Have you ever looked at a glamorous piece of artwork and wondered, “Damn, how do they do it?”? My weakness is intarsia. It never fails to stop me on my track and hypnotize me to stare at it for at least a couple of minutes. But how do they do it?
Well, it’s mostly using a scroll saw with a handful of uses from a band saw. Here we’ll discuss a band saw vs. a scroll saw. In all honesty, A band saw, and a scroll saw are quite close to each other.
Their functionality, their purpose, and their sector of expertise lay side by side, even overlapping in some places. Both of the tools are used to make intricate and complicated designs with frequently hard turns, curved cuts, and tight corners.
But to be even more honest, There are a handful of factors that set them apart and gave them their individual niches inside the same workshop. Rather than trying to replace one with the other, you’ll get the best output if you use them to complement each other. So –
In this post we'll cover:
What Is A Band Saw?
A band saw is a power tool used to rip long, narrow boards into thinner or even narrower boards. I am talking about a tool that uses one thin and long blade that goes around between two wheels placed one on top of the workbench (these are great ones!) and the other below the table.
And the blade goes through. A miniature form of the lumber mill saw if you will. While the tool is on, the piece of wood is fed into the running blade. This sounds like the job for a table saw, right? What sets a band saw apart from a table saw is the fact that the blade of the band saw is much thinner, thus enabling you to take turns.
Another point to note is that the blade on a bandsaw always goes down. Thus, there are practically zero risks of kickback if the blade happens to get stuck, which, on its own, is unlikely to happen.
What Is A Scroll Saw?
Do you remember, I said, the band saw is almost a miniature lumber mill saw? Well, the scroll saw is almost a miniature band saw. Thus, a scroll saw is miniature lumber saw if you will. The visible portion of the blade of a scroll saw is pretty much the same as that of a band saw.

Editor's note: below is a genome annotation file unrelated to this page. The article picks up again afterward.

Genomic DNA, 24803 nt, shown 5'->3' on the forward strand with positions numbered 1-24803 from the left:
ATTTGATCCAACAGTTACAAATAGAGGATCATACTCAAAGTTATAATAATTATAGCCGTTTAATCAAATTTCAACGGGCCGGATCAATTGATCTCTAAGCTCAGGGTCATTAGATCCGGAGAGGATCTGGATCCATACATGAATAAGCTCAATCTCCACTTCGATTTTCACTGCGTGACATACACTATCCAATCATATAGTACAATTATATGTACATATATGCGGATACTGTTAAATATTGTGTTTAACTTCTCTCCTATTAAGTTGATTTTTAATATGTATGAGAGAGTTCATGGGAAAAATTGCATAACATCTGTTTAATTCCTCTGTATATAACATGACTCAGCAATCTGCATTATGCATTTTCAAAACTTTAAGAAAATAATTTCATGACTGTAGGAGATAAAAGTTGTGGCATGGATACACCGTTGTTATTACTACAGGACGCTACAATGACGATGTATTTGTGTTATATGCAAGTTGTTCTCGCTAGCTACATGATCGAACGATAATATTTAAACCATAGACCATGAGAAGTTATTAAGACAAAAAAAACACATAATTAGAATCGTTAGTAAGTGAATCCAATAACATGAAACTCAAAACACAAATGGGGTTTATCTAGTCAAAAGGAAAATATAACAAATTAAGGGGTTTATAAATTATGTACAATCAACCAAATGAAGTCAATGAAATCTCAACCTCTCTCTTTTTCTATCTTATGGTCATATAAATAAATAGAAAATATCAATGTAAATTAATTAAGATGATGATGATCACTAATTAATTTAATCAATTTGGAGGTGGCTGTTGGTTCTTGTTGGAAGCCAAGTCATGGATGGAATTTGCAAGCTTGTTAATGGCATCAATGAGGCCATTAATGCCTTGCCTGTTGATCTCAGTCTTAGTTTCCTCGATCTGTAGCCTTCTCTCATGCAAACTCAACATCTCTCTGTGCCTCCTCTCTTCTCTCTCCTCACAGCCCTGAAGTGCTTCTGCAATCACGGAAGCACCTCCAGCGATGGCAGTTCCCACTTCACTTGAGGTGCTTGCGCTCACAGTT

Of a scroll saw, what is not the same as a band saw, is that the blade of a scroll saw is not super long, and it does not go round anything. Instead, it goes up and down both ways through the workpiece. This makes cutting fast. Beware, let not the concept of “fast” fool you. It is actually super slow compared to a band saw.
That’s because a scroll saw blade is way smaller than that of a band saw. The high concentration of tiny and fine teeth makes cutting with a scroll saw very slow but very accurate and yields an almost perfect finish. You will scarcely need sanding.
Differences Between A Band Saw And A Scroll Saw
It is not going to be a fair fight when you stand a band on a head-to-head comparison against a scroll saw. It is like watching a fight between a goat and a rooster. However, I will try to make things as fair as possible while being consistent with what to expect from each of the two.
While both of the tools are fairly accurate in their operations, a scroll saw is by far the most accurate not just in between the two but also among almost all the tools used in an average workshop.
I am not saying that a band saw is inaccurate. It is not. A band saw is also very accurate, but a scroll saw is completely in a different league.